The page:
Search results

You are looking at 1 - 10 of 10 items for :

  • "narrative grotesque" x
  • Refine by access: All content x
Clear All
Author: Caitlin Flynn

This book introduces a new critical framework for reading medieval texts. The narrative grotesque decentres critical discourse by turning focus to points at which literary texts distort and rupture conventional narratological and poetic boundaries. These boundary-warping grotesques are crystallised at moments affective horror and humour. Two seminal Older Scots works are used to exemplify the multivalent applications of the narrative grotesque: Gavin Douglas’s The Palyce of Honour (c. 1501) and William Dunbar’s The Tretis of the Tua Mariit Wemen and the Wedo (c. 1507). These texts create manifold textual hybridisations, transfigurations, and ruptures in order to interrogate modes of discourse, narratological subjectivities, and medieval genre conventions. Within the liminal space opened up by these textual (de)constructions, it is possible to reconceptualise the ways in which poets engaged with concepts of authenticity, veracity, subjectivity, and eloquence in literary writing during the late medieval period.

Abstract only
Caitlin Flynn

Ts’ui Pên must have said once: I am withdrawing to write a book . And another time: I am withdrawing to construct a labyrinth . Every one imagined two works; to no one did it occur that the book and the maze were one and the same thing. (Jorge Luis Borges, The Garden of Forking Paths ) 1 This study set out with a rather unconventional mission. Its objective was to apply a new framework, which I termed the ‘narrative grotesque’, to make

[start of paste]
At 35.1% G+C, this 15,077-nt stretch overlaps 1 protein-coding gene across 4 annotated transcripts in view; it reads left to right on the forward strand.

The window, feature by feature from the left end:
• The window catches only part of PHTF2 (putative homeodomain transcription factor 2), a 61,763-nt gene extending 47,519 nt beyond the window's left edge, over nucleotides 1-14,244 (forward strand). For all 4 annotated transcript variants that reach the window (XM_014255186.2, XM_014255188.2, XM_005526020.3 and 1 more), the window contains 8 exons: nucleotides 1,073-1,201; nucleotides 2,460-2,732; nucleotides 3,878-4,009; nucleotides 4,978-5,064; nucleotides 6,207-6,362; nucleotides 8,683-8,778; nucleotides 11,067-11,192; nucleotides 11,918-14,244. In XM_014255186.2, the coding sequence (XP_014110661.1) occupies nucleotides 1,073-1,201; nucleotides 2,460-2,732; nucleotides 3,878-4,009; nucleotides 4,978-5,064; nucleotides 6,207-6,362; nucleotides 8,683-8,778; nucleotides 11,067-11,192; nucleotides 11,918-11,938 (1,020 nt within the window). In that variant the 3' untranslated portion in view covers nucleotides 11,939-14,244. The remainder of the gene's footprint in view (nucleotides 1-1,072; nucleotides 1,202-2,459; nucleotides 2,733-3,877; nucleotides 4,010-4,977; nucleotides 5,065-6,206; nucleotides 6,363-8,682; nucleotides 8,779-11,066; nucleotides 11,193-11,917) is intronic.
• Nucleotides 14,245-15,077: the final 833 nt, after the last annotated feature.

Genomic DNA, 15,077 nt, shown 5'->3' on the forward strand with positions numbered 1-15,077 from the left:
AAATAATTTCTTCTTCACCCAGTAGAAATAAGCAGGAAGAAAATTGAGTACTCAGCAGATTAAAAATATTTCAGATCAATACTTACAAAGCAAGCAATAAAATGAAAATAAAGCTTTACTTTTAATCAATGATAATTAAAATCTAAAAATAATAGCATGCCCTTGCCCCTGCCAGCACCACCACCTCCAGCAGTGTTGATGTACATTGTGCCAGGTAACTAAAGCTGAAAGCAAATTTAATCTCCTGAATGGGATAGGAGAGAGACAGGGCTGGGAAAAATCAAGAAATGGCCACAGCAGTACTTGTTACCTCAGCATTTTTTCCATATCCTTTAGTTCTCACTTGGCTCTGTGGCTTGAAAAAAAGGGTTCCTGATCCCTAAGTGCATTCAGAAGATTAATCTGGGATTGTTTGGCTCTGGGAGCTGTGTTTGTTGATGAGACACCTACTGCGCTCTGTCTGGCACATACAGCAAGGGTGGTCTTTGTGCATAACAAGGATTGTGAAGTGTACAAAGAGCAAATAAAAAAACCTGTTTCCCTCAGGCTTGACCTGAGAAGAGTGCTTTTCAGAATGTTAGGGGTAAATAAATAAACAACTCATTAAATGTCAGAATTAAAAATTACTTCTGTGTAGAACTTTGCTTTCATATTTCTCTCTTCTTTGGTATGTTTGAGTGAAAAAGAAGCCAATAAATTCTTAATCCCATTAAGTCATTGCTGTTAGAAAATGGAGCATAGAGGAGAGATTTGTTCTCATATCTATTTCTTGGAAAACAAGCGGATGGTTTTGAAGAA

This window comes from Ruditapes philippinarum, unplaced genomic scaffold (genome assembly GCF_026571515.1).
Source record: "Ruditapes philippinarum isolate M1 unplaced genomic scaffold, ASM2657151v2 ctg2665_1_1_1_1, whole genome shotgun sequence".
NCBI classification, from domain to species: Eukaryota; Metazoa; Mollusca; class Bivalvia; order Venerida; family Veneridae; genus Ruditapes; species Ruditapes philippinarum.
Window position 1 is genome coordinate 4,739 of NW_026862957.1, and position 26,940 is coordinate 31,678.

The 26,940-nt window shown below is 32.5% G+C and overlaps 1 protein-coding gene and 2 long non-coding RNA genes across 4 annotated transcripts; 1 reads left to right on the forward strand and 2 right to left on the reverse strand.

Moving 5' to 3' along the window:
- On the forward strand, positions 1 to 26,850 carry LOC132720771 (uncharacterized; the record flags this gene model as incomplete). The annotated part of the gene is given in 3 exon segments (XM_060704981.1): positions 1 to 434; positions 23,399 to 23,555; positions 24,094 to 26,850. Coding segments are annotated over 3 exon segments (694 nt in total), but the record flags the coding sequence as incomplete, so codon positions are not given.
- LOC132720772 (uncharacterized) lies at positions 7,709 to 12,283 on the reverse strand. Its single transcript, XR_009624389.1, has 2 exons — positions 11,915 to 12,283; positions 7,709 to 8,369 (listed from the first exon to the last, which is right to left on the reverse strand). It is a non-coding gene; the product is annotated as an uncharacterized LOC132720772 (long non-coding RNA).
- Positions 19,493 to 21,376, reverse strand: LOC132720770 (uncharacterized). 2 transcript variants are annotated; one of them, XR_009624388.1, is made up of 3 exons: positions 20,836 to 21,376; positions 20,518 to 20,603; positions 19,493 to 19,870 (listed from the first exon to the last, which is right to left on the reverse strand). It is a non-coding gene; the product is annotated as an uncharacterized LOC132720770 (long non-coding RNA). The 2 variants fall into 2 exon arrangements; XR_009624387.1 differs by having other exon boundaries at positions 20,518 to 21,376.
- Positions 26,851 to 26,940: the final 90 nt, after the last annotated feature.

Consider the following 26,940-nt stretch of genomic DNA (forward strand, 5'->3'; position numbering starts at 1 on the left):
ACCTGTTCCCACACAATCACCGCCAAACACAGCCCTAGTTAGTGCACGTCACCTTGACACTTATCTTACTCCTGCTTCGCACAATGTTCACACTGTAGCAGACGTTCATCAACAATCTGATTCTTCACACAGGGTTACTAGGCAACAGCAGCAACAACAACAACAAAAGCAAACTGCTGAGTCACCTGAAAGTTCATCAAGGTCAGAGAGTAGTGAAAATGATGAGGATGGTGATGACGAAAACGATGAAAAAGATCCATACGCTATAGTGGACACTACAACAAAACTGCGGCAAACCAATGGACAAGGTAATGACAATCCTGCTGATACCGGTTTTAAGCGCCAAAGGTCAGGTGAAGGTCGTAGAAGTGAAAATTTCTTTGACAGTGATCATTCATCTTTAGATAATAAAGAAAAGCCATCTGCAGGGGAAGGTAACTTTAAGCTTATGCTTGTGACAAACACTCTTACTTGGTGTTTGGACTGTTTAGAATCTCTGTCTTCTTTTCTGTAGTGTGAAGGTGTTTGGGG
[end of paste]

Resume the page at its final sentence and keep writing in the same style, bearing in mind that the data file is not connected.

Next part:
in The narrative grotesque in medieval Scottish poetry
Abstract only
The narrative grotesque
Caitlin Flynn

contribute to this destructive and generative project. The narrative grotesque, therefore, creates a framework through which literary texts may be analysed as they interrogate, distort, and rupture conventions. This study proposes the narrative grotesque as a new collocation of the critical term ‘grotesque’. This new collocation offers to literary criticism a strategy for reading texts that centres discussion on moments that meld together, however briefly, a collection of discordant or opposed elements. This fusion does not